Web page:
Continue reading »

- Mark Kermode, Observer film critic

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Open Road Films Promotes Sophie Cassidy to Svp of Production, Acquisitions

29 January 2016 12:46 PM, PST | The Wrap | See recent The Wrap news »

Open Road Films has promoted Sophie Cassidy to senior VP of production and acquisitions, it was announced Friday by Open Road CEO Tom Ortenberg. Cassidy, who previously served as VP of production and acquisitions, joined Open Road in 2014.  She has been part of the team acquiring and producing such projects as John Hillcoat‘s heist thriller “Triple 9,” Open Road’s first production “Sleepless Night” starring Jamie Foxx, Garry Marshall‘s star-studded comedy “Mother’s Day,” Oliver Stone‘s “Snowden” and the comedy “50 Shades of Black” starring Marlon Wayans, as well as Sundance acquisition “Dope,” the acclaimed box office hit “Nightcrawler” starring Jake. »

- Jeff Sneider

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Sophie Cassidy Upped To Svp Post At Open Road

29 January 2016 10:52 AM, PST | Deadline | See recent Deadline news »

Open Road Films has promoted Sophie Cassidy to the role of Svp Production and Acquisitions, tasked with filling the role until recently held by Peter Lawson, who exited the company earlier this week. Cassidy, previously VP Production & Acquisitions, joined Open Road in 2014 and was part of Lawson’s team acquiring and producing the likes of John Hillcoat's Triple 9, Mother’s Day, Oliver Stone’s Snowden and the spoof comedy 50 Shades Of Black which hit theaters in previews… »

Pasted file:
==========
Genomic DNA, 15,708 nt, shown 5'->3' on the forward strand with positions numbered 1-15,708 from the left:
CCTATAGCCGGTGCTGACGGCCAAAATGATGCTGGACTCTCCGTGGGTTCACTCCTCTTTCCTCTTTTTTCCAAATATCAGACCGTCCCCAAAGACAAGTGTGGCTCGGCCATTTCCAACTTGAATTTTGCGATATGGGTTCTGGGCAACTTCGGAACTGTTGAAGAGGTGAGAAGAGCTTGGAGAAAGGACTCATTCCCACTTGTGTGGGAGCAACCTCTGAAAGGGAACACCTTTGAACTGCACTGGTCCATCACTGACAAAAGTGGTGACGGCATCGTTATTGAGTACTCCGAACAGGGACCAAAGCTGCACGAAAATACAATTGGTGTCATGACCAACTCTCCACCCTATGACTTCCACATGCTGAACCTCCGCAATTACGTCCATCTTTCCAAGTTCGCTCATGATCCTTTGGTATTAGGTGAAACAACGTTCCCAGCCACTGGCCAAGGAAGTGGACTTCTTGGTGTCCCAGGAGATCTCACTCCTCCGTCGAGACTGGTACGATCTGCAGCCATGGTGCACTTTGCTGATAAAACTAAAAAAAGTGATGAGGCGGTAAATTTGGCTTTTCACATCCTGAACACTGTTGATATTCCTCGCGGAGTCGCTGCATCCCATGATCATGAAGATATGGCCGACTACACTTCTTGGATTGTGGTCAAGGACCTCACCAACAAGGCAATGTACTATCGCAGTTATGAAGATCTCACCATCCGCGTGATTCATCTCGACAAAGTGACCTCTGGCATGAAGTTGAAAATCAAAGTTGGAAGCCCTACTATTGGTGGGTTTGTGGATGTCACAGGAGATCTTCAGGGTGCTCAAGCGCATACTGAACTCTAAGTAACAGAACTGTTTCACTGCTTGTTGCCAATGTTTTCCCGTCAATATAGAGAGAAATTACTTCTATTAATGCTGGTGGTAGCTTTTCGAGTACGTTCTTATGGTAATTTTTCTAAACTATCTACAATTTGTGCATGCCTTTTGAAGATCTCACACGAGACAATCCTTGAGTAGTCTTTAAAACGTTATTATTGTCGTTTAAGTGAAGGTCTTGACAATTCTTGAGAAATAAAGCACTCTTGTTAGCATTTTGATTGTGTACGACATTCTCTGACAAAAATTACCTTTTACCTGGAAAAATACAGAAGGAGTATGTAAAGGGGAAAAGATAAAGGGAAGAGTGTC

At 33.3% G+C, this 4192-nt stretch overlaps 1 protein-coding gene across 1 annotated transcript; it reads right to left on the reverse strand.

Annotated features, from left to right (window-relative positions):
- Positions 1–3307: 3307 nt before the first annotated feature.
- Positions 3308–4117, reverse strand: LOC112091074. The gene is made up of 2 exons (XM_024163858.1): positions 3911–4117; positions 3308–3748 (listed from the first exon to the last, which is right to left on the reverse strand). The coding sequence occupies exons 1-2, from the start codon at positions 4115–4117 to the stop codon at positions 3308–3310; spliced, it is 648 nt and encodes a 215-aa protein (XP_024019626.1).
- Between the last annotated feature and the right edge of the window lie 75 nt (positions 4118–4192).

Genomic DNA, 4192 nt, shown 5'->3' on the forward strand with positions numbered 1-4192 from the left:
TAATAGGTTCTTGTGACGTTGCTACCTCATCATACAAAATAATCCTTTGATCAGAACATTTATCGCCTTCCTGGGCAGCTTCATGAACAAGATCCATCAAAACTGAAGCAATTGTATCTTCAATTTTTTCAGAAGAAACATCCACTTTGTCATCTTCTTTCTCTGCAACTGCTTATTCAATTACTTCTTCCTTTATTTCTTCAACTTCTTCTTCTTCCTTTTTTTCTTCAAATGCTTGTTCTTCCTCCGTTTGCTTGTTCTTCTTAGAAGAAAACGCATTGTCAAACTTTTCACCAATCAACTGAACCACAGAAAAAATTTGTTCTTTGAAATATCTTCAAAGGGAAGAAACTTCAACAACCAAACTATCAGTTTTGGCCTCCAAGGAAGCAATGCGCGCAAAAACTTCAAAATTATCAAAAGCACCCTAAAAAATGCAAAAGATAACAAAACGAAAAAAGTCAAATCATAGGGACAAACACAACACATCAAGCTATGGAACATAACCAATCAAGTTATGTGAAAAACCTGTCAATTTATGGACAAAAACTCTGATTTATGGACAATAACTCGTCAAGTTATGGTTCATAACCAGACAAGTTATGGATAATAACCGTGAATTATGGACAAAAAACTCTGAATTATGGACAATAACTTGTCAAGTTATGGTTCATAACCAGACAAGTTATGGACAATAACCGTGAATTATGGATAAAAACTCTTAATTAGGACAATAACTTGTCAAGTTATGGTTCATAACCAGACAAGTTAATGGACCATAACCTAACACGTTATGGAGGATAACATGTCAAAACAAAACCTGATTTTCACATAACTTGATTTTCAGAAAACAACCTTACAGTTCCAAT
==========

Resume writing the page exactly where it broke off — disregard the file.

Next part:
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The Critical Test Facing a Former Relativity Division

27 January 2016 10:00 AM, PST | Variety - TV News | See recent Variety - TV News news »

From the ashes of the Relativity Media bankruptcy comes … Critical Content. That’s the new moniker for the Relativity Television division that was acquired in October by Relativity’s major creditors as part of the parent company’s bankruptcy brawl last fall.

Critical CEO Tom Forman and president Andrew Marcus have spent the past three months re-engineering operations after the detachment from Relativity. The process has been greased by a $75 million equity influx from the new owners, led by Anchorage Capital. Although Anchorage is a major investor in MGM, there are no plans to meld Critical with the Lion’s television operations.

“We have been plotting out plans for 2016 and 2017, and figuring out how we’re going to deploy a tremendous amount of capital,” Forman said.

Among the priorities for Critical is revving up its scripted series development. In the past few weeks, the company has set up a drama »

- Cynthia Littleton

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Open Road’s Peter Lawson to Depart Following ‘Spotlight’ Success

26 January 2016 6:59 PM, PST | Variety - Film News | See recent Variety - Film News news »

With the Sundance Film Festival in full swing, Open Road Films has announced that acquisitions chief Peter Lawson will leave at the end of February.

“We thank Peter for his contributions at Open Road and wish him the best with his endeavors,” said a spokesperson.

Lawson’s chief accomplishment during his two-year tenure as exec VP of acquisitions was bringing in “Spotlight,” which has been nominated for six Academy Awards including best picture, best director, best supporting actor, best supporting actress and best original screenplay.

Open Road co-financed and co-produced “Spotlight” with Participant Media after acquiring U.S. rights to the drama. The movie has grossed $33 million in the U.S. since its Nov. 6 release.

Lawson came to Open Road in 2014 during Sundance following stints at Thunder Road Pictures and the Weinstein Co. Open Road’s first major acquisition came at Cannes when it bought rights to Jake Gyllenhaal’s “Nightcrawler, »

- Dave McNary

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Arnold Schwarzenegger Updates 'Conan' Sequel Plans

26 January 2016 12:00 PM, PST | Movies.com | See recent Movies.com news »